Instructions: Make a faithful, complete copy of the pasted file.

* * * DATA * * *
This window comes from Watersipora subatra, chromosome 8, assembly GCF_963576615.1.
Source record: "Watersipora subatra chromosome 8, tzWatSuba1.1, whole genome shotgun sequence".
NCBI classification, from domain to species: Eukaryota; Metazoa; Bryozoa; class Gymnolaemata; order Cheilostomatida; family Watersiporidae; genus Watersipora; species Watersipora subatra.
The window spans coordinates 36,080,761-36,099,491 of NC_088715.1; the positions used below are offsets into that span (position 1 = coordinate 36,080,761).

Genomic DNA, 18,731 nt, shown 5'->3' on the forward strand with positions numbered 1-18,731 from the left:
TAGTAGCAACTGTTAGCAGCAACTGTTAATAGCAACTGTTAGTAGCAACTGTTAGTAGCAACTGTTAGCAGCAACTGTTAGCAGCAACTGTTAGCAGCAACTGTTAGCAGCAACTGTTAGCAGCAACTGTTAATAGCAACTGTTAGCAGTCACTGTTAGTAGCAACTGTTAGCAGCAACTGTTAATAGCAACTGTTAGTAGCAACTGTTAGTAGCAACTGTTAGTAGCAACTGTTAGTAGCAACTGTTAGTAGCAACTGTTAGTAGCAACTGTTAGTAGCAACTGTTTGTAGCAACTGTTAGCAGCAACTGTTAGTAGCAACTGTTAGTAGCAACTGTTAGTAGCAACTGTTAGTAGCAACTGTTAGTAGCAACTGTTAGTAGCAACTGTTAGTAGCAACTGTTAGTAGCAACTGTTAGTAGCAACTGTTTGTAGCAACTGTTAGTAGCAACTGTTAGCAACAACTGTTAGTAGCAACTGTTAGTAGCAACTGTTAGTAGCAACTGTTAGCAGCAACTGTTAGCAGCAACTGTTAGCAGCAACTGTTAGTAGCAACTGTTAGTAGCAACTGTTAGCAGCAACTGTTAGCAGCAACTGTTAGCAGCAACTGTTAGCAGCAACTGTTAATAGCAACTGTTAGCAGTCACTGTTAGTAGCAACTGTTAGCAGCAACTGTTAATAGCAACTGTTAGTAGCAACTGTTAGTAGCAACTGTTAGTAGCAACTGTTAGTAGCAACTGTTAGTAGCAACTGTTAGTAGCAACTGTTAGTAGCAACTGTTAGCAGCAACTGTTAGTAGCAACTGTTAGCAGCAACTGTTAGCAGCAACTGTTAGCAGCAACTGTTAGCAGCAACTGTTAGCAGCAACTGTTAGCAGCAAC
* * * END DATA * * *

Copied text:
This window comes from Watersipora subatra, chromosome 8, assembly GCF_963576615.1.
Source record: "Watersipora subatra chromosome 8, tzWatSuba1.1, whole genome shotgun sequence".
NCBI classification, from domain to species: Eukaryota; Metazoa; Bryozoa; class Gymnolaemata; order Cheilostomatida; family Watersiporidae; genus Watersipora; species Watersipora subatra.
The window spans coordinates 36,080,761-36,099,491 of NC_088715.1; the positions used below are offsets into that span (position 1 = coordinate 36,080,761).

Genomic DNA, 18,731 nt, shown 5'->3' on the forward strand with positions numbered 1-18,731 from the left:
TAGTAGCAACTGTTAGCAGCAACTGTTAATAGCAACTGTTAGTAGCAACTGTTAGTAGCAACTGTTAGCAGCAACTGTTAGCAGCAACTGTTAGCAGCAACTGTTAGCAGCAACTGTTAGCAGCAACTGTTAATAGCAACTGTTAGCAGTCACTGTTAGTAGCAACTGTTAGCAGCAACTGTTAATAGCAACTGTTAGTAGCAACTGTTAGTAGCAACTGTTAGTAGCAACTGTTAGTAGCAACTGTTAGTAGCAACTGTTAGTAGCAACTGTTAGTAGCAACTGTTTGTAGCAACTGTTAGCAGCAACTGTTAGTAGCAACTGTTAGTAGCAACTGTTAGTAGCAACTGTTAGTAGCAACTGTTAGTAGCAACTGTTAGTAGCAACTGTTAGTAGCAACTGTTAGTAGCAACTGTTAGTAGCAACTGTTTGTAGCAACTGTTAGTAGCAACTGTTAGCAACAACTGTTAGTAGCAACTGTTAGTAGCAACTGTTAGTAGCAACTGTTAGCAGCAACTGTTAGCAGCAACTGTTAGCAGCAACTGTTAGTAGCAACTGTTAGTAGCAACTGTTAGCAGCAACTGTTAGCAGCAACTGTTAGCAGCAACTGTTAGCAGCAACTGTTAATAGCAACTGTTAGCAGTCACTGTTAGTAGCAACTGTTAGCAGCAACTGTTAATAGCAACTGTTAGTAGCAACTGTTAGTAGCAACTGTTAGTAGCAACTGTTAGTAGCAACTGTTAGTAGCAACTGTTAGTAGCAACTGTTAGTAGCAACTGTTAGCAGCAACTGTTAGTAGCAACTGTTAGCAGCAACTGTTAGCAGCAACTGTTAGCAGCAACTGTTAGCAGCAACTGTTAGCAGCAACTGTTAGCAGCAAC